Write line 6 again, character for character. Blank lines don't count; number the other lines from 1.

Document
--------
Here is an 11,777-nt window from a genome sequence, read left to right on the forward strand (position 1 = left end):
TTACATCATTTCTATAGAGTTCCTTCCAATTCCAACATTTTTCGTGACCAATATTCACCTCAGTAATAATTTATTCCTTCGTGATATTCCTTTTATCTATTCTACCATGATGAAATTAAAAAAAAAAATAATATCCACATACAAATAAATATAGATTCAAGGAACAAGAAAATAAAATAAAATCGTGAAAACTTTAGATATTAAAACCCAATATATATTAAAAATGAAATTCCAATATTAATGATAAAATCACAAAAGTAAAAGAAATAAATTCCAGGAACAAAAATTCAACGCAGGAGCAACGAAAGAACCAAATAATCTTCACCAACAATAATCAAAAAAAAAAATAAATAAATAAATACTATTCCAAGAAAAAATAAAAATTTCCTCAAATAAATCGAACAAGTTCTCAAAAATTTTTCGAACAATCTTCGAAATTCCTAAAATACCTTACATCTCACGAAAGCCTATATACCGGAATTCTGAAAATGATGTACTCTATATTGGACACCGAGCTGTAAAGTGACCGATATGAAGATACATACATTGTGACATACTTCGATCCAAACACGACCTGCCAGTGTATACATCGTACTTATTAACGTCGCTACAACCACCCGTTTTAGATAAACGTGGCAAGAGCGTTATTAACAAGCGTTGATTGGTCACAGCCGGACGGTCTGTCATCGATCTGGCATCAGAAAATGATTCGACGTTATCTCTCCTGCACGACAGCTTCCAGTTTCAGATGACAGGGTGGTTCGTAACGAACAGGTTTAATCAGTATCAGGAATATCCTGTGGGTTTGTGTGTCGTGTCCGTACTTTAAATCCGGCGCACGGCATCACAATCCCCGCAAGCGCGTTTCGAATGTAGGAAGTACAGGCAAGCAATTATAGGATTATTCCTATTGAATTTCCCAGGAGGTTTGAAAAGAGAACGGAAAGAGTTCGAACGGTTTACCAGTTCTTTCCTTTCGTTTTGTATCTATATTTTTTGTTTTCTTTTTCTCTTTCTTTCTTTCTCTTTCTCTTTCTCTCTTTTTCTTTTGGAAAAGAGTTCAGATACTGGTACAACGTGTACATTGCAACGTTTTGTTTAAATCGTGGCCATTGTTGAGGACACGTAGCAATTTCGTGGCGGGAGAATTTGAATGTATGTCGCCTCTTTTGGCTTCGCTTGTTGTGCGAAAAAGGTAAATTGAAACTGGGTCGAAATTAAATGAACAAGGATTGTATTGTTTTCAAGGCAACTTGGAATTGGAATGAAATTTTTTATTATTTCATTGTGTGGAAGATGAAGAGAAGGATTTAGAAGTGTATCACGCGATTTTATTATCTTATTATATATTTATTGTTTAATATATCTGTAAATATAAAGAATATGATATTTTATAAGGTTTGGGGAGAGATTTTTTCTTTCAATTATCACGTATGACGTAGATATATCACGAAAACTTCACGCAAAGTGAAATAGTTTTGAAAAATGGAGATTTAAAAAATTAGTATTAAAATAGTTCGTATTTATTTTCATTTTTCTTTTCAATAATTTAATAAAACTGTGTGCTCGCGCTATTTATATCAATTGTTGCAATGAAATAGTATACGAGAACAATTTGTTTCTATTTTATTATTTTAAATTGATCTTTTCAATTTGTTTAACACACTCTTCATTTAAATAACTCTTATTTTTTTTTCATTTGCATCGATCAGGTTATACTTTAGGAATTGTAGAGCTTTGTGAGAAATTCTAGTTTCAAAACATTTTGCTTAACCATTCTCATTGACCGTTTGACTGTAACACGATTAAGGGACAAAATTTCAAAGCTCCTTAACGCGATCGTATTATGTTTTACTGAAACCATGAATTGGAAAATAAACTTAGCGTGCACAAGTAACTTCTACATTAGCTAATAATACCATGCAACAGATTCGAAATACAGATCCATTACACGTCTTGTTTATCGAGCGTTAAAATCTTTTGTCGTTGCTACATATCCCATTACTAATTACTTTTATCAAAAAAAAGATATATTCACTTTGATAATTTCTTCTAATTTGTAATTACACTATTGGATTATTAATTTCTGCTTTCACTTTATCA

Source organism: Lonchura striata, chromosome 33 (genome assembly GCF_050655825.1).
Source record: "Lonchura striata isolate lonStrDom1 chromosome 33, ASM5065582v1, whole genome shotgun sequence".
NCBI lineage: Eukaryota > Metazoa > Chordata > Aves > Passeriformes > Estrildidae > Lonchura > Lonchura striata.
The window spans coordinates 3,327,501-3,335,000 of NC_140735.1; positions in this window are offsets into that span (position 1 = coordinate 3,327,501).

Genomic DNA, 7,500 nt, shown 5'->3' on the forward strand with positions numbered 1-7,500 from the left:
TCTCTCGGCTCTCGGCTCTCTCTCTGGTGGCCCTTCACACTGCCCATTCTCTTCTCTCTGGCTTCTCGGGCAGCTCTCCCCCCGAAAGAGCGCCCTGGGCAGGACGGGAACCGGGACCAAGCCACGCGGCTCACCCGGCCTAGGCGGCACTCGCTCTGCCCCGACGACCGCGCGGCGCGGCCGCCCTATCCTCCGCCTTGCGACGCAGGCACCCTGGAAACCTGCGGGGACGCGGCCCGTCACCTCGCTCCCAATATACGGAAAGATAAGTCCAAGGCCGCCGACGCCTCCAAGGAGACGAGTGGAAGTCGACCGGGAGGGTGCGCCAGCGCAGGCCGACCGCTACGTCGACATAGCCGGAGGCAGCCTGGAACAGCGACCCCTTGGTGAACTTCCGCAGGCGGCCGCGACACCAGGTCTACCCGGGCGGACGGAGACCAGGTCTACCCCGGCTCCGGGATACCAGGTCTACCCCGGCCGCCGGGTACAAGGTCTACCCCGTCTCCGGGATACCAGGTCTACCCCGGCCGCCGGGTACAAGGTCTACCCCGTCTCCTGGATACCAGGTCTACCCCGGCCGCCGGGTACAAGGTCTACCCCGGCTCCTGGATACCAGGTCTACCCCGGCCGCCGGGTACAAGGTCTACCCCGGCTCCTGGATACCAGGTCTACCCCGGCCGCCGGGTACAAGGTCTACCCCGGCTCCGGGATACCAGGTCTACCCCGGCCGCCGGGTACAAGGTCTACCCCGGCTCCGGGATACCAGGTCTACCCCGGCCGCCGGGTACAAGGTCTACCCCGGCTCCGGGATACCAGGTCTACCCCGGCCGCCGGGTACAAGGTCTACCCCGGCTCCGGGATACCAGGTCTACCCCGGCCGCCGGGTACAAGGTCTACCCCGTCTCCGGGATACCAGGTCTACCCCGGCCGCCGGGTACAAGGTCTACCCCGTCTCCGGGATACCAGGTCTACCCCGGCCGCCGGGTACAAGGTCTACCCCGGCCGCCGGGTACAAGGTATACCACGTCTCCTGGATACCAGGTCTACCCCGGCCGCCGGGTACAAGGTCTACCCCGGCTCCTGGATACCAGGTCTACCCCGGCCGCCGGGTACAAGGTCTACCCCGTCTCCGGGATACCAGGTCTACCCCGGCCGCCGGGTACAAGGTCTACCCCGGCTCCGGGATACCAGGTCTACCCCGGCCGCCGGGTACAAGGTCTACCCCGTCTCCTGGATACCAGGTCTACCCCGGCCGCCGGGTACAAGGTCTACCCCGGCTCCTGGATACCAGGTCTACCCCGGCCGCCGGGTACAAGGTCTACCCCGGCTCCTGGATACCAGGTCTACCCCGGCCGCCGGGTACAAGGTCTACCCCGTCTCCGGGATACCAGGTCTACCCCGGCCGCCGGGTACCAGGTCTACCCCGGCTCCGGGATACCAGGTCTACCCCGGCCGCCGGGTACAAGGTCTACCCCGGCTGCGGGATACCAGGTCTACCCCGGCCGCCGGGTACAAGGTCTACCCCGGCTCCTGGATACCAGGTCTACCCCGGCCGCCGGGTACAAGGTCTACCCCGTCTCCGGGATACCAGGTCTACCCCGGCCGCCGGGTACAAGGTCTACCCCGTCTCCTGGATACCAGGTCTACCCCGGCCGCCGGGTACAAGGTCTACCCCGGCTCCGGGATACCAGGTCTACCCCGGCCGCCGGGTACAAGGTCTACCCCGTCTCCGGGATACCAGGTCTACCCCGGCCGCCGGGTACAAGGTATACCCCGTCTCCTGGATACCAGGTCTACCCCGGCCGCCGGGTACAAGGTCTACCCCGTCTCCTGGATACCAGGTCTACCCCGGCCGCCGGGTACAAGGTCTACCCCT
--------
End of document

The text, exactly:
The window spans coordinates 3,327,501-3,335,000 of NC_140735.1; positions in this window are offsets into that span (position 1 = coordinate 3,327,501).